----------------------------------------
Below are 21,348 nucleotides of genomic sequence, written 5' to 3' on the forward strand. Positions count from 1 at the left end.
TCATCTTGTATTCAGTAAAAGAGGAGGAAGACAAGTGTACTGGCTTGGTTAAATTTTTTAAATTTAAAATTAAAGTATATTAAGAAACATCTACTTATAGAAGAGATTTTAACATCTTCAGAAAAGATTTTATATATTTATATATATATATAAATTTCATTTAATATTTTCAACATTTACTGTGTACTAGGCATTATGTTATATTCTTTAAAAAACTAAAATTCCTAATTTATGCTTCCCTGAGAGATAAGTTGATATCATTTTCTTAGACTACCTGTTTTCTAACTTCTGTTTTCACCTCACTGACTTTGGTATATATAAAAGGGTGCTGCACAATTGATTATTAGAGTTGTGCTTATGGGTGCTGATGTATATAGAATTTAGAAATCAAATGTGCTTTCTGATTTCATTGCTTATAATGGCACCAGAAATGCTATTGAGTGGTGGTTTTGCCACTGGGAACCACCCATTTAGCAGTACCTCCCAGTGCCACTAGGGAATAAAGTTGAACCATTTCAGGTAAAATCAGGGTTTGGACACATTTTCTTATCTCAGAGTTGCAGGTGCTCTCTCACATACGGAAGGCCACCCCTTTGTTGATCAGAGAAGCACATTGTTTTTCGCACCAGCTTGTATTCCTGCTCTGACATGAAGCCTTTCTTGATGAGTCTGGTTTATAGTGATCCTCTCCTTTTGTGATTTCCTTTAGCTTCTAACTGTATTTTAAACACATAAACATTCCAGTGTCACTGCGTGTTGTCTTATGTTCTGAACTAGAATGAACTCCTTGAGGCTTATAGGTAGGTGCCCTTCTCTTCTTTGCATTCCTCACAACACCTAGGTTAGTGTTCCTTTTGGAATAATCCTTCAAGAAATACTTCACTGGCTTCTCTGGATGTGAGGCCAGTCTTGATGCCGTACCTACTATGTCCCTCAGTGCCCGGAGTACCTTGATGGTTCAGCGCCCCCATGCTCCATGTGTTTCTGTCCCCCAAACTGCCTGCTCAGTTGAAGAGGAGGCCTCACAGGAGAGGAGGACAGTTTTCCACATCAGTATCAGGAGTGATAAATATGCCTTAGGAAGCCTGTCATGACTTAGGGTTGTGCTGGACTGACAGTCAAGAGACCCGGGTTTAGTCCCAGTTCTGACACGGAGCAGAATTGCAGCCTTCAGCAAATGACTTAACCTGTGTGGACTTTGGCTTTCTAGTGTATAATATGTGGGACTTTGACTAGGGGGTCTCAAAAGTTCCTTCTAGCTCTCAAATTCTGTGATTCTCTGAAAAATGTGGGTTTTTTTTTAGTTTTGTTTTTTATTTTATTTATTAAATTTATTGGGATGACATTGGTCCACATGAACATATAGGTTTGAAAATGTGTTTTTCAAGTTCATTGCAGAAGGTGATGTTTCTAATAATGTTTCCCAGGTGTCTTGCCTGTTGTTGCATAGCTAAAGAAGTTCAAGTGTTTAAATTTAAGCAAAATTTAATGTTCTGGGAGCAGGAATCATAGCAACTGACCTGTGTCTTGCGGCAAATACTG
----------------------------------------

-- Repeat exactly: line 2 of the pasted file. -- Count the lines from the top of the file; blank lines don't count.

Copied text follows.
TCATCTTGTATTCAGTAAAAGAGGAGGAAGACAAGTGTACTGGCTTGGTTAAATTTTTTAAATTTAAAATTAAAGTATATTAAGAAACATCTACTTATAGAAGAGATTTTAACATCTTCAGAAAAGATTTTATATATTTATATATATATATAAATTTCATTTAATATTTTCAACATTTACTGTGTACTAGGCATTATGTTATATTCTTTAAAAAACTAAAATTCCTAATTTATGCTTCCCTGAGAGATAAGTTGATATCATTTTCTTAGACTACCTGTTTTCTAACTTCTGTTTTCACCTCACTGACTTTGGTATATATAAAAGGGTGCTGCACAATTGATTATTAGAGTTGTGCTTATGGGTGCTGATGTATATAGAATTTAGAAATCAAATGTGCTTTCTGATTTCATTGCTTATAATGGCACCAGAAATGCTATTGAGTGGTGGTTTTGCCACTGGGAACCACCCATTTAGCAGTACCTCCCAGTGCCACTAGGGAATAAAGTTGAACCATTTCAGGTAAAATCAGGGTTTGGACACATTTTCTTATCTCAGAGTTGCAGGTGCTCTCTCACATACGGAAGGCCACCCCTTTGTTGATCAGAGAAGCACATTGTTTTTCGCACCAGCTTGTATTCCTGCTCTGACATGAAGCCTTTCTTGATGAGTCTGGTTTATAGTGATCCTCTCCTTTTGTGATTTCCTTTAGCTTCTAACTGTATTTTAAACACATAAACATTCCAGTGTCACTGCGTGTTGTCTTATGTTCTGAACTAGAATGAACTCCTTGAGGCTTATAGGTAGGTGCCCTTCTCTTCTTTGCATTCCTCACAACACCTAGGTTAGTGTTCCTTTTGGAATAATCCTTCAAGAAATACTTCACTGGCTTCTCTGGATGTGAGGCCAGTCTTGATGCCGTACCTACTATGTCCCTCAGTGCCCGGAGTACCTTGATGGTTCAGCGCCCCCATGCTCCATGTGTTTCTGTCCCCCAAACTGCCTGCTCAGTTGAAGAGGAGGCCTCACAGGAGAGGAGGACAGTTTTCCACATCAGTATCAGGAGTGATAAATATGCCTTAGGAAGCCTGTCATGACTTAGGGTTGTGCTGGACTGACAGTCAAGAGACCCGGGTTTAGTCCCAGTTCTGACACGGAGCAGAATTGCAGCCTTCAGCAAATGACTTAACCTGTGTGGACTTTGGCTTTCTAGTGTATAATATGTGGGACTTTGACTAGGGGGTCTCAAAAGTTCCTTCTAGCTCTCAAATTCTGTGATTCTCTGAAAAATGTGGGTTTTTTTTTAGTTTTGTTTTTTATTTTATTTATTAAATTTATTGGGATGACATTGGTCCACATGAACATATAGGTTTGAAAATGTGTTTTTCAAGTTCATTGCAGAAGGTGATGTTTCTAATAATGTTTCCCAGGTGTCTTGCCTGTTGTTGCATAGCTAAAGAAGTTCAAGTGTTTAAATTTAAGCAAAATTTAATGTTCTGGGAGCAGGAATCATAGCAACTGACCTGTGTCTTGCGGCAAATACTG